According to Bates, "The ‘true' cost per student for this program is $12,500 per student by year 7." This may be, as he says, cost-recoverable, but I wouldn't agree that it is sustainable. To me the most telling feature of this analysis is that it demonstrates that online education in traditional institutions remains far too costly. More than a third of the cost is 'delivery', for example. Indeed, by year four, delivery and administration account for 90 percent of all costs. It should not cost $4000 per student per year to deliver an online program. Reducing these overheads will bring the cost of an MBA - and other degree programs - within the reach of the majority of the population.

As I have been saying for some time, if change in education happens, it will happen outside the educational institutions. As George Siemens says, the university lacks the capacity to change education. This post seems to confirm that.

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Fragment of an Overview of the Current "Crisis"
Tom Hoffman, Tuttle SVC, October 27, 2010.

This continues to be my view of the 'crisis' in American education: "There is not so much a crisis as a chronic problem of educating poor and minority youth in America, particularly concentrated in segregated schools. There is no existing model in the world for doing this right: nobody has overcome our level of income inequality, inadequate access to health care, high level of incarceration, etc. No other country of comparable wealth considers these conditions tolerable."

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Amplifying a Talk on "Event Amplification Using Social Media"
Brian Kelly, UK Web Focus, October 27, 2010.

I really don't like the term 'amplifying a talk' to apply to the use of net technologies to provide webcasts and other interfaces to what would otherwise be in-person events. 'Amplificatoon' treats the talk as though it were a broadcast. But I've never had any experience of 'amplification' where the real value was in mere redistribution of live content; what has made these possible is that it always extended the discussion. There's a reason why UStream and Elluminate and the like have chat channels. I think we should be talking about "event extension", not "event amplification". After all, why build a misapplication of a concept right into the name of it? Still, all of that said, be sure to have a look at this column, which discusses the use of social media to extend an event using Authorstream's option to present live and Banbuser's video streaming service..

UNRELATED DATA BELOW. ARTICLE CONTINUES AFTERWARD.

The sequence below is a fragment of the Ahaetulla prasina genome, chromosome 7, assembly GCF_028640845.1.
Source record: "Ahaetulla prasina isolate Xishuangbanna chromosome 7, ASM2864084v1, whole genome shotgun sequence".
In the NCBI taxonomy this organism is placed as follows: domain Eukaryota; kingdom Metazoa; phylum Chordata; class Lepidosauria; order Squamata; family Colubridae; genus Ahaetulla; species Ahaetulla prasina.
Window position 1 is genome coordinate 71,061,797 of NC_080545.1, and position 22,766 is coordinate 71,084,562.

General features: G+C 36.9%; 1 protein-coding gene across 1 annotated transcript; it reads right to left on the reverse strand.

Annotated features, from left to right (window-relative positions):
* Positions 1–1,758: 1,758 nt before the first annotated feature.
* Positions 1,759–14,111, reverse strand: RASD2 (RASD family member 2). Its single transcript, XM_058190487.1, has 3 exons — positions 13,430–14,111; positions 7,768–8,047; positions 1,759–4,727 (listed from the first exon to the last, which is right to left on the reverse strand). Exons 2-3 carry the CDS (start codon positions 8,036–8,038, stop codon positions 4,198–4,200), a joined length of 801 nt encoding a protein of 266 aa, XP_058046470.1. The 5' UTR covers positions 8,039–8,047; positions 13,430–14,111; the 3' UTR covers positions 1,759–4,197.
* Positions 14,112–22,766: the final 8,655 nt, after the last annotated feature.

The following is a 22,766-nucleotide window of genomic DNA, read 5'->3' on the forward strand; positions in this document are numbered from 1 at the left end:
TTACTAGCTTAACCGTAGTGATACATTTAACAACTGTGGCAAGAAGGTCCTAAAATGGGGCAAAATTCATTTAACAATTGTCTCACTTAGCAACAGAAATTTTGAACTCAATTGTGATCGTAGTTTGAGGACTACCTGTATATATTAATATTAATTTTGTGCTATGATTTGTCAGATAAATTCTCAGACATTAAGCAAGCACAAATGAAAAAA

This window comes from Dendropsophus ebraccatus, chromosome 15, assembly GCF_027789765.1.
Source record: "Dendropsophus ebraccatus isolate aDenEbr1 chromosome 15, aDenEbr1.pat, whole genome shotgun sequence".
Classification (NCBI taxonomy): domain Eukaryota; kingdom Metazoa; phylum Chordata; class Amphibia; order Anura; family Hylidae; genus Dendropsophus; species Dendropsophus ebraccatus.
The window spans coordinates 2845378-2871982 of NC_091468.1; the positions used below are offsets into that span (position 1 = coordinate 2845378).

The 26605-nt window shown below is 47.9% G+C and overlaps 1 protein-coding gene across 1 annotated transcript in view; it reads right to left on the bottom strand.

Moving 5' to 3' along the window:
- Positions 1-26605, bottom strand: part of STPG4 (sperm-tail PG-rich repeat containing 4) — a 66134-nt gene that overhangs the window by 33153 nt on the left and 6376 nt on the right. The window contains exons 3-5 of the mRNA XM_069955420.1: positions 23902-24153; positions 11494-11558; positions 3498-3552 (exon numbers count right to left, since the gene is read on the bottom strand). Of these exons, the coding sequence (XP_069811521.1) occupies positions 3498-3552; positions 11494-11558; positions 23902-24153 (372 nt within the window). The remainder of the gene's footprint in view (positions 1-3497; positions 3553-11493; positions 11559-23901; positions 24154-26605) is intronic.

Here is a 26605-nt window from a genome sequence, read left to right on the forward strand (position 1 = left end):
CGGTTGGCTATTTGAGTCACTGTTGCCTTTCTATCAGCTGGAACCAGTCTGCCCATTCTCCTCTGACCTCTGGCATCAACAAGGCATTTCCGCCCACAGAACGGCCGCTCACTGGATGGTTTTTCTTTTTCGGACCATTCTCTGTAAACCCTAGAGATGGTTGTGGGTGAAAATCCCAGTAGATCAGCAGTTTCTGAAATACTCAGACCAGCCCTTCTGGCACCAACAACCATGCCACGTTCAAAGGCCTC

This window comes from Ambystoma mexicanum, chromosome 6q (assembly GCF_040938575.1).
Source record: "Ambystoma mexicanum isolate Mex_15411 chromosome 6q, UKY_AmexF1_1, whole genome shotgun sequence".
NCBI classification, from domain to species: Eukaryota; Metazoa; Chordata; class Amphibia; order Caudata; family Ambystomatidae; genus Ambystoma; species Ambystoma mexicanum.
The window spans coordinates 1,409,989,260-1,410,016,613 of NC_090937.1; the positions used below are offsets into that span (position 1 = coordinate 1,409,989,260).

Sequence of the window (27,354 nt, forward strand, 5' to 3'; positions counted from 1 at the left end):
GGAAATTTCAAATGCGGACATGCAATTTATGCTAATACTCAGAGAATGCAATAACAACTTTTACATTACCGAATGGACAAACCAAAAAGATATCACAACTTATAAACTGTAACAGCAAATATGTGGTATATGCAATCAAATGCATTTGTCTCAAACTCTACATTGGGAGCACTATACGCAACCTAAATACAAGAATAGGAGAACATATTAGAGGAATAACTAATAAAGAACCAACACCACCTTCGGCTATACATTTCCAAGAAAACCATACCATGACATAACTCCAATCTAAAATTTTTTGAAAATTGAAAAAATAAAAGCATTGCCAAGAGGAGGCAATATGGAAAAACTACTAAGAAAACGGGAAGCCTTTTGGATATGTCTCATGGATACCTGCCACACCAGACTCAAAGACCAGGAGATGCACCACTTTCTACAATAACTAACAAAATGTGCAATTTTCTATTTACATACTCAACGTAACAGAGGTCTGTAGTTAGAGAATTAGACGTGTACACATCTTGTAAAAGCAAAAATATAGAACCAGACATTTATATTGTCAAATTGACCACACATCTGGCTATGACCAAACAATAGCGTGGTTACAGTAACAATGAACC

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iTunes U: an Institutional Perspective
Jeremy Speller, UK Web Focus, October 27, 2010.

Jeremy Speller believes that Apple's iTunes U has a positive contribution to make to higher education. Though iTunes is a closed system, he writes, universities can also engage other channels of distribution. The cost to produce multimedia content would be undertaken to support other projects in any case. It may be PR fluff, but it is a route to producing genuinely educational assets. But again, all of this depends on iTunes being only one of several distribution channels, and not the only channel.

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Why Blog About Science?
Paul Vallett, Electron Café, October 27, 2010.

Why should scientists blog about science, instead of merely publishing in scientific journals? For one thing, it forces them to pay attention to a wider range of readers. "If my Dad," writes Paul Vallett, "who is an electrical engineer and has some pretty strong background in science and engineering – can't understand my paper, how is anyone else going to know why it is important and why it is relevant? I know that it is interesting and useful, but if nobody else does than what is the point?" Making a discipline accessible is, in my mind, key to educating the next generation of professionals in the discipline - not no mention your parents.

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Copyright 2010 Stephen Downes Contact: stephen@downes.ca